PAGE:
Is Facebook Really Worth Fifty Billion Dollars?

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Written and Edited by Gregory Bartolomei

The most recent valuation of Facebook says that the private firm is worth fifty billion dollars after a five hundred million dollar investment by Goldman Sacks Inc. This valuation seems to be more like a speculation. The value of Facebook is accounting terms is that it booked a reported two billion dollars in sales at the close of the fiscal year 2010 which makes Facebook the largest and fastest growing internet firm in the history of internet firms.

Is Facebook really worth fifty billion dollars?

An application of a basic model for valuing a firm (a firm’s value is the present value of all its future cash flows) or [Cash Flow of a Firm + (1+growth rate)]/ Discount Rate seems justified to ball park the value of Facebook.

Let Cash Flow= 2 Billion – last years cash flow.

Let Growth Rate = 5% – as a lack of data will not allow for a calculation of a sustainable growth rate.
Let the Discount Rate= 4% – the prime rate for 2010.[$2,000,000,000+(1.05)]/.04= $52,500,000,000This basic valuation puts the current valuation two and half billion dollars short. However, this valuation does not account for risk systematic or unsystematic, increases or decreases in the growth/discount rate, and other variables that could have an adverse effect on Facebook’s value.For example, what would happen if Facebook’s servers were hacked? This not an unfounded question. Already users are seeing applications inside of Facebook that are designed to hack personal information. What would happen if a user decided to take down the network? That would be a catastrophic system failure.

Another potential issue is the current lawsuit that Verizon is filing over the Net Neutrally Laws. Since an increasing number of Facebook users are going mobile (using the mobile application for Facebook) there is a threat that a change to the current laws could adversely effect a mobile users access to Facebook. While not as catastrophic as a hack, loosing or diminishing the mobile interface would reduce the value of Facebook to its users and in turn advertising firms that buy information from Facebook.

Additionally, internet privacy laws could be rewritten. Currently, sites like, and enjoy not dealing with privacy laws. While The Pirate Bay and Bit Torrent enjoy facilitating p2p of music, video, books, programs, operating systems, and anything else that can be uploaded to the internet they are in violation of copyright laws (as defined in the USA.) While they are in a sense untouchable, many companies (namely internet providers) are being pressured into preventing their customers from accessing such site and committing copyright violations. This situation faced by The Pirate Bay and Bit Torrent is very similar to the situation faced by Facebook.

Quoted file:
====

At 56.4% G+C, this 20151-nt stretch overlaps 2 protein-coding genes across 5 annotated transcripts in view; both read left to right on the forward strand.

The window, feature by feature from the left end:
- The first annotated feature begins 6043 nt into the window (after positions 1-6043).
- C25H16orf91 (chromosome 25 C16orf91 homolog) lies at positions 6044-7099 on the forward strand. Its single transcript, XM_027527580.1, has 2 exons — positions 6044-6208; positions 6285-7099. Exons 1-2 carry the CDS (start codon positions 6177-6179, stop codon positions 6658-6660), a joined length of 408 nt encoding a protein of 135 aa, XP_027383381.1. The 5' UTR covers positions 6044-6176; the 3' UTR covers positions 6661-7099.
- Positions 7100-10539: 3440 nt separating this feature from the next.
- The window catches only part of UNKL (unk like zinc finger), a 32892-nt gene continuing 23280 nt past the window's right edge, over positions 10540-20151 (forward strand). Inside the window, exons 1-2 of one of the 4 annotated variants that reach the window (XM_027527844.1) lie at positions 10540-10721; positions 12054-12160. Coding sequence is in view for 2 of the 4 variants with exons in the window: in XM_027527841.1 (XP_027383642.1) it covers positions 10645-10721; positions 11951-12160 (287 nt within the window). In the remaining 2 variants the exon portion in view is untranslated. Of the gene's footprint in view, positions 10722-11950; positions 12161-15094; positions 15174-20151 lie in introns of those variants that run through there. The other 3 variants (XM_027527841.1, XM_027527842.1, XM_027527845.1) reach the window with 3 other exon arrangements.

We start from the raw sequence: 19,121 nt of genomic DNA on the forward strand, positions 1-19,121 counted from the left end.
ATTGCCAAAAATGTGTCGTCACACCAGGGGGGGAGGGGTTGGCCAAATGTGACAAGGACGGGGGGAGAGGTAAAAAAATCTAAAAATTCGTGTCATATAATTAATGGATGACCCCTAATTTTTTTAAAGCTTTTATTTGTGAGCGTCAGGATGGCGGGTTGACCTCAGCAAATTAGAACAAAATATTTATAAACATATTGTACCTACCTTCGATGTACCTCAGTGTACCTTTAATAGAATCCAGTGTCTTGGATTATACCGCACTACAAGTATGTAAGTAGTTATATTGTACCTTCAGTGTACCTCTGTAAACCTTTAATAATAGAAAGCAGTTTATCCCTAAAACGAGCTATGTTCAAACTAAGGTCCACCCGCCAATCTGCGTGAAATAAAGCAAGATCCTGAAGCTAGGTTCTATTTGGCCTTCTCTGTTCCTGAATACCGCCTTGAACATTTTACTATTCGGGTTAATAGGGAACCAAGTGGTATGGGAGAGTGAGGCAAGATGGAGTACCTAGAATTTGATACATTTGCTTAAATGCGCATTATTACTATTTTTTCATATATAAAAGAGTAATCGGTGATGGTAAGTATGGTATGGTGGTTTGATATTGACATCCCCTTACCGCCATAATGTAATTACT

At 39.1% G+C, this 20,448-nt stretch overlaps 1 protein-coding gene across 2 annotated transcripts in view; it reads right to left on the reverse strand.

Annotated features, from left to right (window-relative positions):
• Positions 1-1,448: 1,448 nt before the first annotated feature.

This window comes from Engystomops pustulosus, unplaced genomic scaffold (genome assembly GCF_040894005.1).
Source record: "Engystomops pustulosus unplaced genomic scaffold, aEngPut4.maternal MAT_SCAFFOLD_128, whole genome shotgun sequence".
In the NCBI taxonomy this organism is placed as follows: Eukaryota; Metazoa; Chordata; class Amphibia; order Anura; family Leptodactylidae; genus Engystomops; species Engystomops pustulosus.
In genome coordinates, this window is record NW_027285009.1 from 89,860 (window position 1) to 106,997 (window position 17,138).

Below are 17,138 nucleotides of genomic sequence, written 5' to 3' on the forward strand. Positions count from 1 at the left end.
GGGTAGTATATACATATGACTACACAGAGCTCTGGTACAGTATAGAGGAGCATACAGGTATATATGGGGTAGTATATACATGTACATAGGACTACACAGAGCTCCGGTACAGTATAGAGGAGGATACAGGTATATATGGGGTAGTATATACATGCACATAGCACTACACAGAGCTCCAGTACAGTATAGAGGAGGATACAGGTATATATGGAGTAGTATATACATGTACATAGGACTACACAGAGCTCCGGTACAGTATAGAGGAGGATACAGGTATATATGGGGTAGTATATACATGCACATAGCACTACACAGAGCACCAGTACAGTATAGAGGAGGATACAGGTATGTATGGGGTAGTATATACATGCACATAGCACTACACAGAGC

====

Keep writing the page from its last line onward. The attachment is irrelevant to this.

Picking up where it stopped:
Because of the wealth of personal information loaded onto Facebook, there is a concern that Facebook is selling that information to marketeers. Another concern is that users whom are seeking jobs are being scoped out on Facebook by recruiters. Facebook is supposed to be the social experience and both of these factors represent a dilemma for its users. However, these issues also represent dilemmas for lawmakers. Facebook represents uncharted waters; should marketeers not have access to publicly stated information? Should firms not have the right to view a Facebook profile to evaluate the mettle of a potential employee? If the law rules that Facebook can not provide users information then that adversely effects Facebook’s fiscal purpose. If the law rules that firms can review profiles, will there be a decline in overall usage thus effecting the amount of information Facebook can provided; effecting its total sales?

If it is assumed that these three issues have a 5% chance of happening (all things being equal) than adding an addition 15% to the discount rate in the basic valuation expression previously used should give an adjusted valuation.

Let Cash Flow= 2 Billion – last years cash flow.

Let Growth Rate = 5% – as a lack of data will not allow for a calculation of a sustainable growth rate.
Let the Discount Rate= 4% – the prime rate for 2010 plus 15% for risk.[$2,000,000,000+(1.05)]/.19= $11,052,631,578.This valuation shows almost an 80% reduction in the value of the firm.While these valuations are crude (there is a real lack of data because Facebook is not reporting its finances) they are not dismissible.

I would argue that the valuation of Facebook has not successfully accounted for many of the risks that it faces going into its future operations. While the firm represents great potential for making money, people should not be so eager to throw their money at Facebook. In an objective sense Facebook is a young unproven technology that carries an equal amount of risk for the rewards that it is offer.

Facebook is too good of an investment to be true – thus it is not worth fifty billion dollars.

It should be noted that the three risks discussed do not considered all of the factors that could effect Facebook. A thought out Porter analysis or a SWOT would yield many other risks or perhaps growth opportunities.


**Due to technical difficulties we recently had to switch domains and transfer all of our website content.  Please keep in mind that while we have been publishing articles for two years, the published dates shown may not reflect the initial publish date.

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